David O'Byrne in Istanbul -
The long-running question of whether Turkey would allow the semi-autonomous Kurdistan region of Iraq to export its crude through Turkey's pipeline network appears to be close to receiving an answer - namely, that supplies will commence irrespective of whether an agreement is reached between the Kurdish Regional Government (KRG) and the Iraqi Central Government in Baghdad over the control of oil exports.
Turkish Energy Minister Taner Yildiz confirmed before Christmas that test flows of Kurdish crude had begun through the smaller of the two pipelines that makes up the Kirkuk-Ceyhan pipeline, with the larger line continuing to carry crude from the Baghdad-controlled fields around the KRG capital.
After Christmas, Yildiz confirmed that following successful tests crude is continuing to flow and was being stored in tanks at Ceyhan in Turkey, initially suggesting it would be held there until the KRG and Baghdad had concluded an agreement allowing for oil exports to start and on a formula for revenues to be divided.
With storage space at Ceyhan limited, analysts had concluded that exports from the Ceyhan terminal would begin during January even before the KRG announced that it was inviting bids from prospective buyers for 2m barrels, rising to 4m in February, 6m in March and rising to 10m-12m barrels for December. While those figures tally with previous announcements by Kurdish and Turkish officials that they expect exports from the region to plateau at around 300,000-400,000 b/d, no mention was made of any agreement with Baghdad.
Contrary to recent suggestions by both the KRG and Ankara that an agreement with Baghdad to allow crude exports to start should be little more than a formality, Baghdad's position appears to remain unchanged: that it alone holds the right to award contracts to exploit the Kurdistan region's mineral reserves and state oil marketing company SOMO alone has the right to sell the oil.
By contrast, the KRG continues to insist that Iraq's federal constitution does give it the right to award contracts and export, and all that remains is to conclude a formal agreement on revenue sharing with the central Iraqi government.
Predictably, Baghdad's reaction to the impending exports was not positive, with an official statement accusing Turkey of breaching the Iraq-Turkey pipeline agreement by attempting to undermine the Iraqi constitution. It warned that any companies buying the crude would face legal action for "smuggling", and threatened Turkey and the KRG with both legal action and unnamed "other measures".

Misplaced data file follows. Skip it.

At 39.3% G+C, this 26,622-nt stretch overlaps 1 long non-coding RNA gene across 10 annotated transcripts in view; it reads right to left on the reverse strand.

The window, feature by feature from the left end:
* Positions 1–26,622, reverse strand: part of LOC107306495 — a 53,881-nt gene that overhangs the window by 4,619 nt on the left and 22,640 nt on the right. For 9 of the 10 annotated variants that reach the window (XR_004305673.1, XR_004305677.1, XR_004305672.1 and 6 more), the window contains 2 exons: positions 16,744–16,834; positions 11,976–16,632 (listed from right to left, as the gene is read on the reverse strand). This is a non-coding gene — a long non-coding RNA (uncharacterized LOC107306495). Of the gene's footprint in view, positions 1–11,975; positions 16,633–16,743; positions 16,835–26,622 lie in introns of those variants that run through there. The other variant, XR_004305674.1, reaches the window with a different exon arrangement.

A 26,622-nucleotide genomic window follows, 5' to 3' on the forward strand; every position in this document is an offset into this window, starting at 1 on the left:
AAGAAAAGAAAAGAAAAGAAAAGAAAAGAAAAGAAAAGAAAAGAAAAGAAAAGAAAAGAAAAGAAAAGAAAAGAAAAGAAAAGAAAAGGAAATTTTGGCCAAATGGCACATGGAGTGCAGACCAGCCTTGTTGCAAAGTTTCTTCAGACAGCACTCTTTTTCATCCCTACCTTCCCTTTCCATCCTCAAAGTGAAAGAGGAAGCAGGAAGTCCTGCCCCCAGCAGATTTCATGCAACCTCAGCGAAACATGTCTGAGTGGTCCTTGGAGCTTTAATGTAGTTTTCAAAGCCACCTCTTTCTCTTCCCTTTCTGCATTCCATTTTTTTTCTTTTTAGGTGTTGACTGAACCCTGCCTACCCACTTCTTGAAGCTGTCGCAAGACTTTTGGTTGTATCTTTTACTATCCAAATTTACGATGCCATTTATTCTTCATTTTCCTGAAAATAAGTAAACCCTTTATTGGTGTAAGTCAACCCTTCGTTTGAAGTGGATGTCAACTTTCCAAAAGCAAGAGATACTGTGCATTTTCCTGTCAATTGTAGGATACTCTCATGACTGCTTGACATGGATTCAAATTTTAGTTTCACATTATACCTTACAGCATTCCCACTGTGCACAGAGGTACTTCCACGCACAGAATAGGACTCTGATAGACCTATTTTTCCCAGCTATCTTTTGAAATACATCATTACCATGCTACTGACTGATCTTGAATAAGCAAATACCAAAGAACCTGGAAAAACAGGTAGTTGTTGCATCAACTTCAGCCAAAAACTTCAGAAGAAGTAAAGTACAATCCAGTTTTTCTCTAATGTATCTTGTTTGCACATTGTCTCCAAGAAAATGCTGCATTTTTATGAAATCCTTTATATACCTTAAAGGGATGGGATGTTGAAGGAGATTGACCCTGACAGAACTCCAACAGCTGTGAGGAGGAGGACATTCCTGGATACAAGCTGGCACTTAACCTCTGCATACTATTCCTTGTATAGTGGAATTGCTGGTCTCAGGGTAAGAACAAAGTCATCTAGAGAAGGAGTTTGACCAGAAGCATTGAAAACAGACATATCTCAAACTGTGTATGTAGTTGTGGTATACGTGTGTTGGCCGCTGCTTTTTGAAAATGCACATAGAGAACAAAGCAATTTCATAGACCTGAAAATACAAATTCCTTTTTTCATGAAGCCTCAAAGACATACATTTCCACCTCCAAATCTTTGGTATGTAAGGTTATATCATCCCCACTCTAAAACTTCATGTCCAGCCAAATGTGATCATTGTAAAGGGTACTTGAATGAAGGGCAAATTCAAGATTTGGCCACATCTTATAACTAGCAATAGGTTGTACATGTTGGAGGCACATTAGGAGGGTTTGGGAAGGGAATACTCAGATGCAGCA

Whatever interpretation of the Iraqi constitution is correct, observers suggest that once Kurdish oil starts to be exported to Turkey, only the physical cutting of the pipeline will cause that to stop.
That, though, is a distinct possibility. Neither northern Iraq nor southeast Turkey can be described as particularly "secure". The Turkish section of the Kirkuk-Ceyhan line was damaged by sabotage attacks on over a dozen occasions in 2012, with suspicion falling on the Kurdish separatist group the Kurdistan Workers party (PKK), which operates from bases inside the KRG region, albeit without KRG support.
At the same time, Turkish Energy Minister Yildiz recently complained that the flow of Iraqi crude from Kirkuk had been halted on 112 occasions since last July - some of which at least can also be ascribed to sabotage by extremist Iraqi groups rebelling against Baghdad.
The risks, though, have not prevented those developers working in the region from continued investment. Genel Energy announced in mid-January that it would increase production from the Taq Taq field it operates, which is already flowing into the Kirkuk-Ceyhan line through a newly completed pipeline link, and also expects an increase in production from the Tawke field in which it holds a 25% stake. Gulf Keystone, which operates the Shaikan field, announced in January that it had started exports of heavy crude by truck through Turkey and plans to raise production to 100,000b/d.
While the ramping up of Kurdish crude exports through Turkey will net Ankara a useful increase in transit fees as the supplies are routed on to Europe, arguably that alone is not worth the risk of increased regional tension and a possible war of attrition with Baghdad. That, though, is not Turkey's primary aim.
In addition to crude oil, the Kurdistan region holds enormous reserves of natural gas, which some estimates put as high as 2.83 trillion cubic metres, or roughly three-times that of Azerbaijan and of the recently discovered reserves in the East Mediterranean. And constructing a gas pipeline link to Turkey would be both simple and cheap.
Turkey's gas demand is set to exceed its limited gas import portfolio in the next two to three years and with prices of liquified natural gas (LNG) on the spot market sky high, Turkey urgently needs new supplies of gas to meet its rapidly growing demand for power, which cannot be met in time from other sources such as nuclear.
KRG Oil Minister Ashti Hawrami said in November that gas from the region could be made available to Turkey as early as 2017 - a date confirmed by Genel which in its January trading statement announced plans for exports to Turkey from two gasfields it is developing in the region of 4bn cm in 2017 rising to 10bn cm by 2020.
The arrival of Kurdish gas would be both timely and advantageous cost wise. With the region having no other possible markets except through Turkey, Ankara has ample scope to leverage a significant discount on the prices it pays its main suppliers of Russia and Iran - which would be good news for both Turkish consumers and Turkey's booming current account deficit, a large portion of which is due to expensive oil and gas imports.
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